Written by: Dan Watters, Art by: Casper Wijngaard, Letters by: Aditya Bidikar.
ISSUE SUMMARY: Rip and Buzz are able to get the final ghost to the old James house. Where it becomes so powerful that it eats the nuclear bastard. With the battle done it makes its way home. Meanwhile, Meg, Ami, Buzz, and Rip are trapped inside the house with all the ghosts as a big family, which is exactly what James wanted. Months have now gone by, and the gang are finally ready to make their move to destroy the house, but do they have enough power to take him down? And what will the consequences be for the rest of the world?
What a series this has been! I once described it as Power Rangers meets The Shining, and it definitely delivered on that. We had some incredibly emotional moments throughout, showcasing the writing talent. We also saw some of the best landscapes with incredible colours that felt just slightly off, and yet still beautiful. It culminates in this last issue, which didn’t pull its punches and delivered a fantastic moral conundrum. Although I may personally disagree with their actions, it opens up a wider discussion from the audience, which is something I haven’t seen a comic do since Alan Moore’s Watchmen.
Before I get to that, I do want to talk about a writing choice that I thought was slightly flawed in this issue. Meg has been trapped alone for months while Buzz, Rip, and Ami build a bomb that could destroy the house. When they finally talk to Meg about it, they say that its trigger is built from the remnants of the Nuclear Bastard, which only can be controlled by Meg. They tell her that they have been discussing it for a while as it was a hard decision to come to...then informing her that she needs to make her choice now as things are in motion. So it’s a little unfair on Meg that they put so much pressure on her. It’s also a very reckless thing to do, as they had no idea how she feels and they already set things in motion, meaning James now knows about it. This also begs the question: why did they build it so only Meg can operate it, and also how did they do it if it only responds to her? These were a few of the questions that I had while reading, which did just take me out of the story briefly.
This leads on to the biggest decision that they all had to make. This bomb is made up of all the ghosts that fueled the Nuclear Bastard. If they detonate it, it will kill the house, but release all the ghosts unto the world. Meaning many could be harmed or killed, but it does get rid of the most dangerous, being James. Or they are stuck in there with him until he gets restless and wants to go on a rampage again. I have my disagreements about how they dealt with it, but it doesn’t matter, as the best part to the ending is giving the audience the ability to decide how they feel and then have conversations about it. This is what a strong writer can do. Causing people to debate these ethical things is what makes this medium so good.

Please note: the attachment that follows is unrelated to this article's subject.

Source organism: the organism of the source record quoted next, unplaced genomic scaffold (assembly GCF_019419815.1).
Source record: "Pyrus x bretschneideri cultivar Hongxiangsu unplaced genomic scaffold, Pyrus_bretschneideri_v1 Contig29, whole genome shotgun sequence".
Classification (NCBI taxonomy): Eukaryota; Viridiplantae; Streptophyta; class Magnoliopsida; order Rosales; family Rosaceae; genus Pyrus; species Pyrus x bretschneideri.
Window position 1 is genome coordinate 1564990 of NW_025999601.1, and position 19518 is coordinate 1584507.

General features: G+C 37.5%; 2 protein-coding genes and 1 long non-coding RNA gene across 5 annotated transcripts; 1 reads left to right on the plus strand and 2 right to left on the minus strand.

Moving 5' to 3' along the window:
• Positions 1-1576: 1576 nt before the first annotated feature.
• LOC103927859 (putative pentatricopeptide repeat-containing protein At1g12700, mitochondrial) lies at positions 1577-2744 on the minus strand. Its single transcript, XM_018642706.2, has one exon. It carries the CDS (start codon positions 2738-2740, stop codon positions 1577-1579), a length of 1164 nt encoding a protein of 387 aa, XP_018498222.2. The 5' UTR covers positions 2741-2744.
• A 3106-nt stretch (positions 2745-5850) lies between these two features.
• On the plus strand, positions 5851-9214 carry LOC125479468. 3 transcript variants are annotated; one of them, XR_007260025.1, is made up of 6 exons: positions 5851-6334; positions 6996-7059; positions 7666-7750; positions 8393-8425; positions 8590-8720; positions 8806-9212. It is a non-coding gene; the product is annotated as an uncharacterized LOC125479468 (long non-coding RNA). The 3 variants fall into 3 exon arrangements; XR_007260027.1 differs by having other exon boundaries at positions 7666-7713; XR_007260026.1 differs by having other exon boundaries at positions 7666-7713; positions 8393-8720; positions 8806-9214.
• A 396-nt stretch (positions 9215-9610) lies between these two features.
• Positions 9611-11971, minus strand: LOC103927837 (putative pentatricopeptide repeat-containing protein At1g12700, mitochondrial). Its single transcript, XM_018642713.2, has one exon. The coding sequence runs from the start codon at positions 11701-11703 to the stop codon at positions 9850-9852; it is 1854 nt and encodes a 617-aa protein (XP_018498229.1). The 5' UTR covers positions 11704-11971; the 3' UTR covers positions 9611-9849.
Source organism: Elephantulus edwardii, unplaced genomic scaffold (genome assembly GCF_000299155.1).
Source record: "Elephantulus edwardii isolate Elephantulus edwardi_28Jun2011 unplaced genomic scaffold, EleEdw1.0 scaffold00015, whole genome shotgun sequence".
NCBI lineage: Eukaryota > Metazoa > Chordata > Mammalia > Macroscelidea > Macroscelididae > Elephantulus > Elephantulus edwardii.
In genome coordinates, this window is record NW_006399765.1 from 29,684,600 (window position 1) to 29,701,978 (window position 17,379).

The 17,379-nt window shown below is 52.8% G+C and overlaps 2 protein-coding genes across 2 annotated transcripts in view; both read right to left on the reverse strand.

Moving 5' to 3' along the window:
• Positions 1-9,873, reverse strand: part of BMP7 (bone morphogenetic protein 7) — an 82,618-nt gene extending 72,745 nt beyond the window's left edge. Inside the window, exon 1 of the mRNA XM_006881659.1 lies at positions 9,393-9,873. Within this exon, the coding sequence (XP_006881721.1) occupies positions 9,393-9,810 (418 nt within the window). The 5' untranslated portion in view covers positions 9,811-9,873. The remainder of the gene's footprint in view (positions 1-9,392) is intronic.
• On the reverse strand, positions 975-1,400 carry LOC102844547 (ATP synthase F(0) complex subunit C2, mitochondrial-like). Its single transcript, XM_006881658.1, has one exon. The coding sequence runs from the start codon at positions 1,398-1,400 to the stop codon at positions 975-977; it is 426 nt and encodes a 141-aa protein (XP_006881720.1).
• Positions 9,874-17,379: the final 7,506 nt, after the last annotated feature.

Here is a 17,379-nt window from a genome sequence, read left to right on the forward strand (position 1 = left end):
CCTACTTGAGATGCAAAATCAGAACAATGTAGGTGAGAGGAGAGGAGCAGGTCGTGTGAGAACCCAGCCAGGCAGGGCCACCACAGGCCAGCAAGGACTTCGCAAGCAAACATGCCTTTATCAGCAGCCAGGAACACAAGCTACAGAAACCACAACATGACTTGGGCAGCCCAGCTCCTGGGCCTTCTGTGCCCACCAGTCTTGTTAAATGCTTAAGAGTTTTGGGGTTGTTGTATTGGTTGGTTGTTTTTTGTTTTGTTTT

The art in the series has been exquisite, I’ve been witness to some truly great landscapes (which I’m sure if you follow my reviews you know I love). This final issue doesn’t have any landscapes, but does have a stunning panel of Meg deliberating (shown above). The silent panel just says how much this choice means to her. It’s drawn beautifully and the colours just add extra tension and emotion to the already tense situation.
This has been a wild ride of a series with both ups and downs. but I also appreciate when a team can deliver on an ending and make it worthwhile. The ethical discussions that can be made from this just add to its excellence, as such I rate this issue 4 POPs out of 5, and I highly recommend this series to anyone.
Home Sick Pilots #15 was released by Image Comics on 22nd June from your Local Comic Shop as well as comixology
Andrew Carr was blessed to grow up watching the animated series of Batman, X-Men, and his favorite, Spider-Man. This started his dive into the comics world, which resulted in meeting his amazing cosplaying wife Imogen. They live in England with their Sinister Six dogs.